Deferred Prosecution Agreement Harper
While distraction from Canadian law is possible in certain circumstances, it is not generally available for corporate criminal liability footnote 1. The court may impose as a precondition to the probation order that a company establish guidelines, standards, and procedures to reduce the likelihood of a subsequent violation, but prosecutions focus on punishing misconduct and not on promoting redress and compliance in the future. In addition to the implementation of internal controls, independent compliance monitoring is often considered a CCA concept. This can reduce the likelihood that prosecutions will be reinstated and can be used to assure authorities that the company is actually complying with and demonstrating the terms of the CCA. It can also help improve the corporate culture and thus reduce the risk of recurrence. However, the U.S. prosecutors` approach has been criticized by U.S. courts as too lenient. Despite these criticisms, U.S. courts have ruled that they have only limited power to review deferred crackdown agreements.   In most cases, the courts approve agreements.
 In September 2017, the CPSP announced a public consultation on possible improvements to the integrity regime and on “the desirability of applying deferred prosecution agreements in Canada.”  PSPC published a discussion paper and also made available a website to lead the discussion.  The consultation focused on “potential improvements to the recently put in place integrity regime,” which could include the implementation of deferred prosecution agreements in Canada, similar to what was adopted in the United Kingdom in response to corporate misconduct.  A DPA is a voluntary agreement negotiated between an accused and the competent law enforcement authority. Under a CCA, prosecutions are stayed for a specified period of time. During this period, the accused must comply with the terms of the agreement. If the accused complies, the charge will be withdrawn if the DPA expires and no criminal conviction is pronounced. If the accused does not comply, the charge may be revived at any time during the period of the CCA, prosecuted and convicted. Since the early 1990s, DPAs have been widely used in the United States as an instrument for enforcing corporate crime, particularly for Foreign Corrupt Practices Act offenses, although they can also be used by individuals.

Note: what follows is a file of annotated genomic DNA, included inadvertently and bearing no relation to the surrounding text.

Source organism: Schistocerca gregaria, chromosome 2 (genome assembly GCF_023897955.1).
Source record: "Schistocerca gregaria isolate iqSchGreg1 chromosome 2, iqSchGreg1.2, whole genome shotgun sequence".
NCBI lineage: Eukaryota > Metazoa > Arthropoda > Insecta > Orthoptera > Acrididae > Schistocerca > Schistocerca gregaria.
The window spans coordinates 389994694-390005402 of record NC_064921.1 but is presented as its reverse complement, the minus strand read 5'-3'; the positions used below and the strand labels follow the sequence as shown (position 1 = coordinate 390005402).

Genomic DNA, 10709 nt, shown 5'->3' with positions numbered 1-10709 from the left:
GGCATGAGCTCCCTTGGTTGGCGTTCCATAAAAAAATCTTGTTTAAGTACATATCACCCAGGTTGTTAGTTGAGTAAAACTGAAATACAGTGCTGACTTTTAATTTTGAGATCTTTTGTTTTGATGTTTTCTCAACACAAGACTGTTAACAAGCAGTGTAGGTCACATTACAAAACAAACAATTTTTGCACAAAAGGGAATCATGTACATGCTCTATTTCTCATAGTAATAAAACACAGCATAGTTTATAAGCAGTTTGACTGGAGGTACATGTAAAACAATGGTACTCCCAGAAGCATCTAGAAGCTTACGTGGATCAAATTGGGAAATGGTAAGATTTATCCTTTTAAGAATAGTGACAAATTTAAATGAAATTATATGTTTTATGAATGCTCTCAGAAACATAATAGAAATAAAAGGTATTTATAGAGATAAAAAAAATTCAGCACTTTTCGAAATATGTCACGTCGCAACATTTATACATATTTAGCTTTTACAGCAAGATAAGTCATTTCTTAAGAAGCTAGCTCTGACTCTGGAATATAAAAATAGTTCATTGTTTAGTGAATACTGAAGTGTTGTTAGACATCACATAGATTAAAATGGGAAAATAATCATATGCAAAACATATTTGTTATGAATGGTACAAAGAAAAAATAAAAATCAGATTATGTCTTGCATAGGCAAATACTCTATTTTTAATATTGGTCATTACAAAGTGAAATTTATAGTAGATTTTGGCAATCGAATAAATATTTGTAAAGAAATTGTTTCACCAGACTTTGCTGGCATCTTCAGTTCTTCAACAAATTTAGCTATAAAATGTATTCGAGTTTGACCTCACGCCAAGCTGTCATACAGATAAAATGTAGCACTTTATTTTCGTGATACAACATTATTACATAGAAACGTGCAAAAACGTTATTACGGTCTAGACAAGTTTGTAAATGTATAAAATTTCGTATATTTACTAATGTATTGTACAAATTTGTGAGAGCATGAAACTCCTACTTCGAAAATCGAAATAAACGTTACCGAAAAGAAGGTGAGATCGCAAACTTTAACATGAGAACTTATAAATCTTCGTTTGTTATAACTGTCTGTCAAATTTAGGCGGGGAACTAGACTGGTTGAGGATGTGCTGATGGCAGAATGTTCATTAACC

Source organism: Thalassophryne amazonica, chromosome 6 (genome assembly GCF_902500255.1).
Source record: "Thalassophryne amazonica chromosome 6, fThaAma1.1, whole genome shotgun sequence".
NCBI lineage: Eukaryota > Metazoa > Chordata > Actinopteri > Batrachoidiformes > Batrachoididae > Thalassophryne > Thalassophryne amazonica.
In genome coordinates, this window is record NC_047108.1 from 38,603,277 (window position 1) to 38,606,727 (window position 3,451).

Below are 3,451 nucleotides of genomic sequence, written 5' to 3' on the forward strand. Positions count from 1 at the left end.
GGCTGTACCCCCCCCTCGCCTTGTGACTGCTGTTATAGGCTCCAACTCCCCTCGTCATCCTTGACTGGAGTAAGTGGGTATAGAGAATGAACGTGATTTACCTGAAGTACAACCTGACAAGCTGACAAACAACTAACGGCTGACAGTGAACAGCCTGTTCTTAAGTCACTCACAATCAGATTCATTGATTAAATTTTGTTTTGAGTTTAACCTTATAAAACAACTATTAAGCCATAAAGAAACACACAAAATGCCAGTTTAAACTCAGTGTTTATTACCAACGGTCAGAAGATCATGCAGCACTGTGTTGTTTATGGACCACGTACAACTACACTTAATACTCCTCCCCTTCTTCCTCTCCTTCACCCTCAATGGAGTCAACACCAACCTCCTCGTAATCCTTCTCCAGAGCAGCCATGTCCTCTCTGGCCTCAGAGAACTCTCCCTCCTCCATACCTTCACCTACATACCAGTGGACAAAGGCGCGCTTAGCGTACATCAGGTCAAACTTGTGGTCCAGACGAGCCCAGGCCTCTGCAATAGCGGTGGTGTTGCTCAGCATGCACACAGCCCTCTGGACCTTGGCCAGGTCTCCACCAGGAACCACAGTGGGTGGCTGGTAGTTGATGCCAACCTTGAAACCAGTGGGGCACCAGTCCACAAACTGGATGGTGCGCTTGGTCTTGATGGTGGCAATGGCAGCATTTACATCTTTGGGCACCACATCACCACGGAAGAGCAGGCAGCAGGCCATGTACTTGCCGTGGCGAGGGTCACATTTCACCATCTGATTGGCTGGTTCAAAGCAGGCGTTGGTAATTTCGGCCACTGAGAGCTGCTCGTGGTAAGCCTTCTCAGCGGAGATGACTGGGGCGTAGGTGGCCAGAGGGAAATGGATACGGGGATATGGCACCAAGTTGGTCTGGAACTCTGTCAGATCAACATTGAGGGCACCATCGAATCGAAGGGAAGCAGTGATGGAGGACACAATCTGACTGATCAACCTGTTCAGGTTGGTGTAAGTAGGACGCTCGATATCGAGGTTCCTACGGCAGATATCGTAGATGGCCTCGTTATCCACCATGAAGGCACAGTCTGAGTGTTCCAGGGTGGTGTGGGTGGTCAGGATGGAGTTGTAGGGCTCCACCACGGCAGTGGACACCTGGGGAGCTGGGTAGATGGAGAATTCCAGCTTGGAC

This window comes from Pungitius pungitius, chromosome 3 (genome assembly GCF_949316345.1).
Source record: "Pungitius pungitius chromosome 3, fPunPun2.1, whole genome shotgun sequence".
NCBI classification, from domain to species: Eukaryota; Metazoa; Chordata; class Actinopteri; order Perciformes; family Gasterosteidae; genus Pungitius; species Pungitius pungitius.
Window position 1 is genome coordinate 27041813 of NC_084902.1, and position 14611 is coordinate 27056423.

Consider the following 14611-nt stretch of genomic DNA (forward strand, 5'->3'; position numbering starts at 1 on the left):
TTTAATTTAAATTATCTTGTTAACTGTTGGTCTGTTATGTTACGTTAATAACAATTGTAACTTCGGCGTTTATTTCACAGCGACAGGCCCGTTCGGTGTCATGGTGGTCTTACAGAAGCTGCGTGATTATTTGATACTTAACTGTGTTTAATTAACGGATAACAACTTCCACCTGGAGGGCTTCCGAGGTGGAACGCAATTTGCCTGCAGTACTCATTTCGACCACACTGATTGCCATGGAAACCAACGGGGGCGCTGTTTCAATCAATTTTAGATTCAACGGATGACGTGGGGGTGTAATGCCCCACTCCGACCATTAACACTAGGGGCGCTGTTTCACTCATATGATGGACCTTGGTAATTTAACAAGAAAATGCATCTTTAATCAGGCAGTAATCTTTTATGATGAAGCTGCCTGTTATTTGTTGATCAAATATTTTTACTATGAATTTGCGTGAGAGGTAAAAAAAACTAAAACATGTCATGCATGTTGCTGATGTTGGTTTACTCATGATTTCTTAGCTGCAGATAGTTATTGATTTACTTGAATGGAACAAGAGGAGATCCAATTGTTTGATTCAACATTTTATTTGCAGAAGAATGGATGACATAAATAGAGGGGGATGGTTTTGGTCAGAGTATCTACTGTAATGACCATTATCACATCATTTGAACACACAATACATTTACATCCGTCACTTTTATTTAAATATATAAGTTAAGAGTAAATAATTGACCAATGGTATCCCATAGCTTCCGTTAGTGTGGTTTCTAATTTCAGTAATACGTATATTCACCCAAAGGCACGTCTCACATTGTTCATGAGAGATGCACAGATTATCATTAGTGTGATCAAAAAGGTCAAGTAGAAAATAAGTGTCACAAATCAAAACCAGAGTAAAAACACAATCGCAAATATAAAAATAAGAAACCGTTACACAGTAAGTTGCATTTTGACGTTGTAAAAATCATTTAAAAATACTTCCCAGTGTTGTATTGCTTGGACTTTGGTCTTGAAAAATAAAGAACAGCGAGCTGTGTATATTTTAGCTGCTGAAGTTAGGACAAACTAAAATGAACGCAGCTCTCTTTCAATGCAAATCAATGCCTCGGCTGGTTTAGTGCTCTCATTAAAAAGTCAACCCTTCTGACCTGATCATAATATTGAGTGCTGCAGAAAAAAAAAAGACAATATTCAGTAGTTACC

There have been many important enforcement actions of the CCA. Except in certain circumstances, prosecutors have the option of offering a DPA for every federal crime for which there is a criminal case. A DPA is not available for cases where: the accused has two or more previous convictions for crimes; the offence relates to national security or foreign policy; the accused is (or (a) a public servant and is charged with an offence involving a breach of public trust; or Department of Justice policy requires that the offence be redirected to criminal prosecution. Subsequently, the provisions gave rise to some political controversies. SNC-Lavalin, a major Canadian engineering firm, faces criminal charges under the penal code and the Law on Bribery of Foreign Officials in connection with its business in Libya and was one of the first companies to seek an agreement on the deferred prosecutions. . . .